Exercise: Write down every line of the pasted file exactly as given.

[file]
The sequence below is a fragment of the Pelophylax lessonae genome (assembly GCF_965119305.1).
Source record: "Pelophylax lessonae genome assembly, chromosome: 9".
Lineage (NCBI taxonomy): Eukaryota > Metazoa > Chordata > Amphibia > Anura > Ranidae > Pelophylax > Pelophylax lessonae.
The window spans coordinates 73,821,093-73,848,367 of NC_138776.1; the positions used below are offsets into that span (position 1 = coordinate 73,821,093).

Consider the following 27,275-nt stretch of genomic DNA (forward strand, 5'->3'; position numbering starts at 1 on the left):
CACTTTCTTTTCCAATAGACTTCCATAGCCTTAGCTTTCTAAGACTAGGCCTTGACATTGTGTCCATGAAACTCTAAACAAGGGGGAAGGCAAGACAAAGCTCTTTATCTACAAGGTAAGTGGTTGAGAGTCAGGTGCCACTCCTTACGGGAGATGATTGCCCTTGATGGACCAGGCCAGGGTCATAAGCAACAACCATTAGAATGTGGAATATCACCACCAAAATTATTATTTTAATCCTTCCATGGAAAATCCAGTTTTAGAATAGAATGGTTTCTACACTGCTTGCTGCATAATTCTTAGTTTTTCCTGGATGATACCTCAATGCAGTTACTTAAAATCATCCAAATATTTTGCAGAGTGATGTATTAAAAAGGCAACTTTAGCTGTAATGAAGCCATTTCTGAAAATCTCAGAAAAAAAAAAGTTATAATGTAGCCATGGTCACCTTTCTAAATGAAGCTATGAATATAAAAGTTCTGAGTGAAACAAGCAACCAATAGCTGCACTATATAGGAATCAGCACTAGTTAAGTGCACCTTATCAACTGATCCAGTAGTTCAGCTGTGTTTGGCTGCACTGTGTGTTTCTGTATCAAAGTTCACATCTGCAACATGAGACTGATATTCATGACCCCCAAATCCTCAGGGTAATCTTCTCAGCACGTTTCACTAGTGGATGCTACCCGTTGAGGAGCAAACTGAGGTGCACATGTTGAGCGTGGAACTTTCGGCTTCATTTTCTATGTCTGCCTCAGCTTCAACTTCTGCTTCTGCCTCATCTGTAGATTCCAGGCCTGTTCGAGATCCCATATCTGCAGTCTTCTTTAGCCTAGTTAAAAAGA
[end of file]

The sequence below is a fragment of the Pelophylax lessonae genome (assembly GCF_965119305.1).
Source record: "Pelophylax lessonae genome assembly, chromosome: 9".
Lineage (NCBI taxonomy): Eukaryota > Metazoa > Chordata > Amphibia > Anura > Ranidae > Pelophylax > Pelophylax lessonae.
The window spans coordinates 73,821,093-73,848,367 of NC_138776.1; the positions used below are offsets into that span (position 1 = coordinate 73,821,093).

Consider the following 27,275-nt stretch of genomic DNA (forward strand, 5'->3'; position numbering starts at 1 on the left):
CACTTTCTTTTCCAATAGACTTCCATAGCCTTAGCTTTCTAAGACTAGGCCTTGACATTGTGTCCATGAAACTCTAAACAAGGGGGAAGGCAAGACAAAGCTCTTTATCTACAAGGTAAGTGGTTGAGAGTCAGGTGCCACTCCTTACGGGAGATGATTGCCCTTGATGGACCAGGCCAGGGTCATAAGCAACAACCATTAGAATGTGGAATATCACCACCAAAATTATTATTTTAATCCTTCCATGGAAAATCCAGTTTTAGAATAGAATGGTTTCTACACTGCTTGCTGCATAATTCTTAGTTTTTCCTGGATGATACCTCAATGCAGTTACTTAAAATCATCCAAATATTTTGCAGAGTGATGTATTAAAAAGGCAACTTTAGCTGTAATGAAGCCATTTCTGAAAATCTCAGAAAAAAAAAAGTTATAATGTAGCCATGGTCACCTTTCTAAATGAAGCTATGAATATAAAAGTTCTGAGTGAAACAAGCAACCAATAGCTGCACTATATAGGAATCAGCACTAGTTAAGTGCACCTTATCAACTGATCCAGTAGTTCAGCTGTGTTTGGCTGCACTGTGTGTTTCTGTATCAAAGTTCACATCTGCAACATGAGACTGATATTCATGACCCCCAAATCCTCAGGGTAATCTTCTCAGCACGTTTCACTAGTGGATGCTACCCGTTGAGGAGCAAACTGAGGTGCACATGTTGAGCGTGGAACTTTCGGCTTCATTTTCTATGTCTGCCTCAGCTTCAACTTCTGCTTCTGCCTCATCTGTAGATTCCAGGCCTGTTCGAGATCCCATATCTGCAGTCTTCTTTAGCCTAGTTAAAAAGA